Suvarna Garge (Editor)


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Roles of ef g and gtp in translocation

EF-G or elongation factor G (historically known as translocase) is a prokaryotic elongation factor and a GTPase responsible for catalyzing the coordinated movement of tRNA and mRNA through the ribosome.


ryobi rts 1800 ef g


The factor EF-G catalyzes the translocation of the tRNA and mRNA down the ribosome at the end of each round of polypeptide elongation. Just like the EF-Tu+tRNA+GTP complex, EF-G binds to the ribosome in its GTP-bound state. When it binds to the ribosome A-site, EF-G causes the tRNA previously occupying that site to occupy an intermediate A/P position (bound to the A site of the small ribosomal subunit and to the P site of the large subunit), and the tRNA in the P site is shifted to a P/E hybrid state. EF-G hydrolysis of GTP causes a conformation change that forces the A/P tRNA to fully occupy the P site, the P/E tRNA to fully occupy the E site (and exit the ribosome complex), and the mRNA to shift three nucleotides down relative to the ribosome due to its association with these tRNA molecules. The GDP-bound EF-G molecule then dissociates from the complex, leaving another free A-site where the elongation cycle can start again.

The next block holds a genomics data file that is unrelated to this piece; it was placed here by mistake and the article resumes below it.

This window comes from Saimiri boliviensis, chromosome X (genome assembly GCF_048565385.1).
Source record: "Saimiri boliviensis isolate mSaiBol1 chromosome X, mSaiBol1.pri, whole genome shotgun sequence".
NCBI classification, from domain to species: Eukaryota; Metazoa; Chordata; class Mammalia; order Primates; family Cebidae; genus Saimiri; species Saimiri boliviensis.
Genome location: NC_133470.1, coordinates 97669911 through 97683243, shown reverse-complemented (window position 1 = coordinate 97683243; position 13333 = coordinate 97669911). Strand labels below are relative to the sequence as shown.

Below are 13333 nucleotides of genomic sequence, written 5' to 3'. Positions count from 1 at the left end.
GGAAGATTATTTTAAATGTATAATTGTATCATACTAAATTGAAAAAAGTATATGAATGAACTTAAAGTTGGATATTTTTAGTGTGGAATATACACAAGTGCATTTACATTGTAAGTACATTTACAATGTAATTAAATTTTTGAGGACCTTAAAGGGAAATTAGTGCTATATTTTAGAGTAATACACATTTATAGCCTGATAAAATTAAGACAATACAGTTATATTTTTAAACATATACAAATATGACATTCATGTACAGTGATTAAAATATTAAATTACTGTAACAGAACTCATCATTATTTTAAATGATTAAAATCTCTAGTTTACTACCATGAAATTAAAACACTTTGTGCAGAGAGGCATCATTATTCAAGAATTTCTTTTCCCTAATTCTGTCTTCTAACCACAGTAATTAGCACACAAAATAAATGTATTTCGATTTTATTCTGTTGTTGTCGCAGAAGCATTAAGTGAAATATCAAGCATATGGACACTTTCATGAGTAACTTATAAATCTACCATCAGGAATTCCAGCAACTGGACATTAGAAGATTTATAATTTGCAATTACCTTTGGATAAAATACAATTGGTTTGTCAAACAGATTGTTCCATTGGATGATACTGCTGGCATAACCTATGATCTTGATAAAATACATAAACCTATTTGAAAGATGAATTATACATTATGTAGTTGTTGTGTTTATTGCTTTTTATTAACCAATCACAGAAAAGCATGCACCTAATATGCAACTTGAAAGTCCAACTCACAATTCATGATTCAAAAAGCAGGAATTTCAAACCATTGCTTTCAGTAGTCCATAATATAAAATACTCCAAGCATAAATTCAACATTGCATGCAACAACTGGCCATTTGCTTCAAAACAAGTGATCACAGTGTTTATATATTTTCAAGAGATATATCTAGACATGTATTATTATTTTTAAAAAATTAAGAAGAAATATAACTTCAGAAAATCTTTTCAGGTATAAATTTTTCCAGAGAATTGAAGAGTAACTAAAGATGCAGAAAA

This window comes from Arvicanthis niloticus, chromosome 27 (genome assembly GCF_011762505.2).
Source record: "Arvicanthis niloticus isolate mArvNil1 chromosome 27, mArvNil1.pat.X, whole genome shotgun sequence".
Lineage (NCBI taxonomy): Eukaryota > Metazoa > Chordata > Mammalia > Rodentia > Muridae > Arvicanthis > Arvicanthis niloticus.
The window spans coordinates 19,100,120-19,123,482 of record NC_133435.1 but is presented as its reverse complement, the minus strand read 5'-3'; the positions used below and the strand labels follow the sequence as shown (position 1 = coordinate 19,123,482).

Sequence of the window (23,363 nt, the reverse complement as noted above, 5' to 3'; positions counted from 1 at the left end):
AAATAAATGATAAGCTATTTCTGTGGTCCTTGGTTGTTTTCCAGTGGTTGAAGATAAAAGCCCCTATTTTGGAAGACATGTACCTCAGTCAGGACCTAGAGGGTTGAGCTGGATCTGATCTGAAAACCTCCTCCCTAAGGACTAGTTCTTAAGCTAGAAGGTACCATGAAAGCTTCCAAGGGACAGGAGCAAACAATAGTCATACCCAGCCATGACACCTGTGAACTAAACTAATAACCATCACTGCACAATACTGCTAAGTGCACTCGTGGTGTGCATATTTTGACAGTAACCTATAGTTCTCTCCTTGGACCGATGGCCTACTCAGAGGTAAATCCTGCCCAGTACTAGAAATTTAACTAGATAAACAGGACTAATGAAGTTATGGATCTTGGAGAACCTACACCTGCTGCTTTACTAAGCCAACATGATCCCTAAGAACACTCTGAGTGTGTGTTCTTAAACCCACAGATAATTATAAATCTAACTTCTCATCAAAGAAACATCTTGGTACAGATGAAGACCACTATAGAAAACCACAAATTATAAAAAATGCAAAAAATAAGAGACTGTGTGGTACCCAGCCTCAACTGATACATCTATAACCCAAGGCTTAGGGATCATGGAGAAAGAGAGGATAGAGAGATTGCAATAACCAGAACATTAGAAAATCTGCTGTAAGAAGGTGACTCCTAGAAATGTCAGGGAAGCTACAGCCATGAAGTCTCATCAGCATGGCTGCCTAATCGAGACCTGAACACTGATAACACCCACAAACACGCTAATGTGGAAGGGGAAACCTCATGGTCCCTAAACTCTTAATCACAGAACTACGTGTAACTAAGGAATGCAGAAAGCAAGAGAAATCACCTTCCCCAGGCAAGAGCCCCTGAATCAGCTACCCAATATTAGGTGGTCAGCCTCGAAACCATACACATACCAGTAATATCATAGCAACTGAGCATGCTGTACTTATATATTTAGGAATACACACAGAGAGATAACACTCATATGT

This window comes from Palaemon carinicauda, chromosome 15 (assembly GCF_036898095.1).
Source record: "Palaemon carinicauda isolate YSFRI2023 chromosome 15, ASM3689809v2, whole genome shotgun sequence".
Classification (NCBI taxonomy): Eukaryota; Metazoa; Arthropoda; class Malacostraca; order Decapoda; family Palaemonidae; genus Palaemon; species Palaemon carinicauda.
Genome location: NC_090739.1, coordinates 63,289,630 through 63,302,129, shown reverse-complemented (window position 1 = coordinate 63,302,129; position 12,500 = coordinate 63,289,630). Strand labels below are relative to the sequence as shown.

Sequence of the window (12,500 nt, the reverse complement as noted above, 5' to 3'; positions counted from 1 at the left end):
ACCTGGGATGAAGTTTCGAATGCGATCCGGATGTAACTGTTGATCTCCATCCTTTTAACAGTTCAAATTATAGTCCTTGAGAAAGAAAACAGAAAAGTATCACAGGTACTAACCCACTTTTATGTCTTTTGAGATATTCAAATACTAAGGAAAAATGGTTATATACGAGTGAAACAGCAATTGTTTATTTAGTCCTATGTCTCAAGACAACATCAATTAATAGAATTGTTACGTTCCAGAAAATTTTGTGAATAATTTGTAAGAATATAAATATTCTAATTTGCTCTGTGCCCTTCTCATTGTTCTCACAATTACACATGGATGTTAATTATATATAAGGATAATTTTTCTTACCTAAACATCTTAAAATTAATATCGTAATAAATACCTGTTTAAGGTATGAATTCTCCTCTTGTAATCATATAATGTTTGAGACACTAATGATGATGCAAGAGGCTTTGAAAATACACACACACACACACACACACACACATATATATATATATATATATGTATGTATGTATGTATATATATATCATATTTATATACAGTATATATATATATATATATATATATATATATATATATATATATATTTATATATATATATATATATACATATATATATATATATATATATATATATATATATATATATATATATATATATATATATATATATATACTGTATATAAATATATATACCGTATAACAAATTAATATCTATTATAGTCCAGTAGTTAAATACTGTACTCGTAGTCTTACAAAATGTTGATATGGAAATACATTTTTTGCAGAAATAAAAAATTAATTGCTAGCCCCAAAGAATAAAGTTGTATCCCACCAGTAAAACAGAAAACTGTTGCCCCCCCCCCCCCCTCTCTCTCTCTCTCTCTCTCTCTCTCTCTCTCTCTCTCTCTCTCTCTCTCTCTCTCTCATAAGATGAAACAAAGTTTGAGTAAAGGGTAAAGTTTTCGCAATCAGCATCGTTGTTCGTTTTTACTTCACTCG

Apart from its role in translocation, EF-G, working together with Ribosome Recycling Factor, promotes ribosome recycling in a GTP-dependent manner.

Clinical significance

It is normally inhibited by fusidic acid, but resistance has emerged.


EF-G has a complex evolutionary history, with numerous paralogous versions of the factor present in bacteria, suggesting subfunctionalization of different EF-G variants.


EF-G Wikipedia

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